From here it will take anywhere from a 20-60 minutes depending on the speed of your internet connection and SD card for the full Raspbmc package to download. At the end of the formatting and installing process the installer will attempt to reboot the device and boot into XBMC. We found in multiple installs that the reboot process tends to stall out so if you come back into the room and the screen is either black or stuck at a text output screen, go ahead and pull the power cord out of the Raspberry Pi unit and reseat it to manually reboot the device.

After the reboot you’ll be greeted with XBMC and a slightly modified light-weight version of the Confluence skin:


From here you can begin tweaking and adding to XBMC like you would any other installation (respecting, of course, the limitations of the Raspberry Pi’s processor and codec restrictions). Our first two test videos, Big Buck Bunny and Jon Rawlinson’s video of the Okinawa Churaumi Aquarium in Japan (seen below) played flawlessly—1080 video in encoded  in h.264 without so much as a stutter.


While 99% of your configuration in Raspbmc will follow standard XBMC tweaking and installation rules, there are a few minor considerations. While things like sources, profiles, and other XBMC staples translate just fine to Raspbmc, it has a small helper program in the Programs section that assists in tweaking settings related to the Raspberry Pi hardware or Raspbmc.


The first section of the Raspbmc Settings is devoted to the network interface, the second to the update schedule, and the third allows you to set a password for the settings. It’s the second that is most interest to us:


Here you can toggle the updates on Raspbmc and rollback to a previous version. By default Raspbmc is rather active and updates frequently to support new developments via nightly builds. Because the release is so new, we’d suggest keeping this on so you get the best Raspbmc has to offer. If, however, you find that some of the newer updates are messing up your XBMC workflow, you can disable them and roll back to the last stable version.

Further Raspbmc and XBMC Tips and Tricks

If you’d like to learn more about Raspbmc, we strongly suggest checking out the following resources:

If you’d like to customize and tweak your XBMC experience in general, check our following guides to XBMC:

Have a cool XBMC or Raspberry Pi tip, trick, or cool tutorial to share? Sound off in the comments!

Jason Fitzpatrick is a warranty-voiding DIYer who spends his days cracking opening cases and wrestling with code so you don't have to. If it can be modded, optimized, repurposed, or torn apart for fun he's interested (and probably already at the workbench taking it apart). You can follow him on if you'd like.

  • Published 07/24/12

Comments (38)

  1. Two Replies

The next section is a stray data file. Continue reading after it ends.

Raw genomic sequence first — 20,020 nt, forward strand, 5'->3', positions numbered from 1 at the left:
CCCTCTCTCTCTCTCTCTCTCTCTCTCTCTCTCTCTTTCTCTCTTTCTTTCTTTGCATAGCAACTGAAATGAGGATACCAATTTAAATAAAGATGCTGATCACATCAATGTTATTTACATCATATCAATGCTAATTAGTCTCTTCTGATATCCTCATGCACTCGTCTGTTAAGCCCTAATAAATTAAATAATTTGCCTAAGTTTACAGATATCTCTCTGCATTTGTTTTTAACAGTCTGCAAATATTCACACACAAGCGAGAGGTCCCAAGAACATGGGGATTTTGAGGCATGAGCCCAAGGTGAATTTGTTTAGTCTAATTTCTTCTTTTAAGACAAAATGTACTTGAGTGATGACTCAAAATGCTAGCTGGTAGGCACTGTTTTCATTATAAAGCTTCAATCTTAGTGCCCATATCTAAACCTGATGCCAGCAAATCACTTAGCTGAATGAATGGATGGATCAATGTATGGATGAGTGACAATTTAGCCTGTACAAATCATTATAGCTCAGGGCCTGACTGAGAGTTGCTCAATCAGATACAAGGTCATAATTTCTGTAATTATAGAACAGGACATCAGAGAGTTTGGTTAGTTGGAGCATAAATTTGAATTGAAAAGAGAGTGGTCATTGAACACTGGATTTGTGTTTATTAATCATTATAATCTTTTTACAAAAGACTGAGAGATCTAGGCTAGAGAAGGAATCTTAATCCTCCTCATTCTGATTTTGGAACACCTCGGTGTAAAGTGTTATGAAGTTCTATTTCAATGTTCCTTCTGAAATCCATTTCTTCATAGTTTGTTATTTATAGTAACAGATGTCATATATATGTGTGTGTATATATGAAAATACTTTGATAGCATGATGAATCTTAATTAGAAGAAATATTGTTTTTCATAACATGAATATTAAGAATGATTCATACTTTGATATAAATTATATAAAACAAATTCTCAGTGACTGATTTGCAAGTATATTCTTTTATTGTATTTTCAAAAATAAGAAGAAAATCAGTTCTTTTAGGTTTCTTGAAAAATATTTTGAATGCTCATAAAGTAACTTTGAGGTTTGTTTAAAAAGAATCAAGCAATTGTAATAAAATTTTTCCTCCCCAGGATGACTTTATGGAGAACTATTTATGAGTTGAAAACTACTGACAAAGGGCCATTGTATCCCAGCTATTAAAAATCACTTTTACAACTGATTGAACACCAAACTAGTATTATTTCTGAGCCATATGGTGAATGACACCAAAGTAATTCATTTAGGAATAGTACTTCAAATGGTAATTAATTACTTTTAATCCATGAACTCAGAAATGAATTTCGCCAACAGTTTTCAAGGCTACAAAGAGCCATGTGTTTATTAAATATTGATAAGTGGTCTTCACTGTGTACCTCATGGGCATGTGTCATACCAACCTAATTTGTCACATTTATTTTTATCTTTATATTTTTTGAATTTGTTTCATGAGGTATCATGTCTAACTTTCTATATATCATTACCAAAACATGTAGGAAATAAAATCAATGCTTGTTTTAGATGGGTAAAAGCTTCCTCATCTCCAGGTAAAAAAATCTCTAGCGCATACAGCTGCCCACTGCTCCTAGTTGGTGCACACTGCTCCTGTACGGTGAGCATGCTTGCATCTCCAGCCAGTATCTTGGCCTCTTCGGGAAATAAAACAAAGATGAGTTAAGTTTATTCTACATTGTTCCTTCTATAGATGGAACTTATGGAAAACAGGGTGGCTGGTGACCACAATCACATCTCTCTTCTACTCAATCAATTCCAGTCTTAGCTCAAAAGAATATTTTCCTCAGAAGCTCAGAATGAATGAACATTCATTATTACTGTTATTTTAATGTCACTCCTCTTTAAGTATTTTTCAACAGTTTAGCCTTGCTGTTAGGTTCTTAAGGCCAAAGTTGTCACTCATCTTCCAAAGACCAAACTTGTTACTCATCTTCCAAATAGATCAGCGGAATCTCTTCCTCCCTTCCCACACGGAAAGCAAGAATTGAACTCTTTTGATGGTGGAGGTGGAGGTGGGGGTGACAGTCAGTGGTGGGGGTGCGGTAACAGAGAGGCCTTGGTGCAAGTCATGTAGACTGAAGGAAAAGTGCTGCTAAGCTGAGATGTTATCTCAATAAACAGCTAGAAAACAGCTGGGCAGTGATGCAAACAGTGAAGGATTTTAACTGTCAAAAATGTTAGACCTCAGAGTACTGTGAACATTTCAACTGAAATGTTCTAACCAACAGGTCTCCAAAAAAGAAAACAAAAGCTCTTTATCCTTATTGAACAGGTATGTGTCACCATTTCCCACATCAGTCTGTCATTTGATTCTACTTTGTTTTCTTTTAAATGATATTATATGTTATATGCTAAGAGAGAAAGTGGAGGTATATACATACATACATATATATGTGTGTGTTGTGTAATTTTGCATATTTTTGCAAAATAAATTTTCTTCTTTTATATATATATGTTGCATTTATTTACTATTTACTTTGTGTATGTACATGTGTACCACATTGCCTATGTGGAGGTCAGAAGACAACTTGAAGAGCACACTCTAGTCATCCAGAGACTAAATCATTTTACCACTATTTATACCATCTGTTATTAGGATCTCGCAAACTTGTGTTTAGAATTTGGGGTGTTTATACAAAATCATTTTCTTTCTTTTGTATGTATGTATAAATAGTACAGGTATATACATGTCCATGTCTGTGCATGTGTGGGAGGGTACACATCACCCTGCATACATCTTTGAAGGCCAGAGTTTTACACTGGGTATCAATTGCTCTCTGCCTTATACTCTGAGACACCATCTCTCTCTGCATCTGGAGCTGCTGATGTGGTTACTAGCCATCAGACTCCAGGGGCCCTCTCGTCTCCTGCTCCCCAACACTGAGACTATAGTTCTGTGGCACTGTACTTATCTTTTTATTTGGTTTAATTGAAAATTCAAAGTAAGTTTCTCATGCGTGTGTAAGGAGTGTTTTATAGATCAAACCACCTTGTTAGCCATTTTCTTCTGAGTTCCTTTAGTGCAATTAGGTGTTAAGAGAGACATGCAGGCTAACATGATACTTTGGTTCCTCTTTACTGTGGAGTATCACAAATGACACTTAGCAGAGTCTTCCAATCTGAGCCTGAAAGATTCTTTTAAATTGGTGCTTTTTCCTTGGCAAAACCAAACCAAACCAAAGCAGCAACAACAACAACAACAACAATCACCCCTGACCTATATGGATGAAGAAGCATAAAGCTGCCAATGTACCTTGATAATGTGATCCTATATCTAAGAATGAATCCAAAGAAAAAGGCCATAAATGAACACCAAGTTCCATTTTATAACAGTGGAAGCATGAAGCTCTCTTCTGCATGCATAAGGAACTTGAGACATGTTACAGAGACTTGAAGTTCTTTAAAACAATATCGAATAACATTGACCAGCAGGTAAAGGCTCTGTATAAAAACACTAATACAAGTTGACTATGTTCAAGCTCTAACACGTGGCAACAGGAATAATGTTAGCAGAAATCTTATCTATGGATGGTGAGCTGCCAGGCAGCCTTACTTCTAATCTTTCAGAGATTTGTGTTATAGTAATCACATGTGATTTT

Other downside, no Netflix streaming on Linux. :-(

  2. chris

    I have been using the Raspbmc for a few days now, and apart from the slight slowness of menus, very happy with it.

    Of course you can quickly switch the SD card a boot another os, not sure exactly how far the emulation can go but it does a very good job of emulating an Atari 2600 and many of those games are still fun!.

  3. Trent Bentley

    I’ve actually been running Raspbmc for a couple weeks now. I built my Raspberry Pi into an old gutted Original NES casing. There is some lag but once video playback starts, it looks great.

  4. Stefan W

    Farnell have yet to send my PI. So dont order from them if you want it ASAP ;) (ordered april 3’rd).

  5. dmccoll

    Ok, so it has some encoder limitations. Will rasbmc still play .iso files??? I love that XBMC will do that.

  6. SergeantFTC

    Make sure that your SD card is compatible with the Raspberry Pi here:

  7. Superevil

    Kinda disappointed in the lack of Lego case pics

  8. Dan

    Openelec actually runs far better than Raspbmc. Download the images here: I found that the openelec build is far better handling everything. Even first boot was faster. The main screen is far more responsive and quick. Either way, they are both free, and don’t take long to install. Enjoy!

  9. Rick

    Was the Openelec version much more difficult to install? I read on their wiki that it requires compiling and a bunch of command line stuff to get it on the SD card. I use Openelec on my current machines. If I can get an easy install with Openelec, I’m all over it.

  10. Balaji

    by far this is one of the bet detailed how to article I have seen online to get the raspberry pi marry raspbmc. thanks to the author.

    xbmc doesn’t play video out of ISO, wmv, one other I can’t remember.This really doesn’t worry me. I am very happy with want I have.

  11. Psypher

    I found raspbmc way too slow to be useable, the menus are extremely laggy and skipping through videos causes quite a bit of lag. What annoys me most is when making setting changes, takes about 5 seconds before the option changes. Going to give openelec a try

  12. CoolHappyGuy

    Now if only they could come up with a similar setup for Plex!

  13. pbug56

    What does this pile of parts actually do? Couldn’t really tell that from the article.

  14. steveo

    ANother nifty trick is you can power it off a USB port on your TV if you have one, so when you turn on the TV it boots up and power off does exactly that .. and of course 1 less plug pack !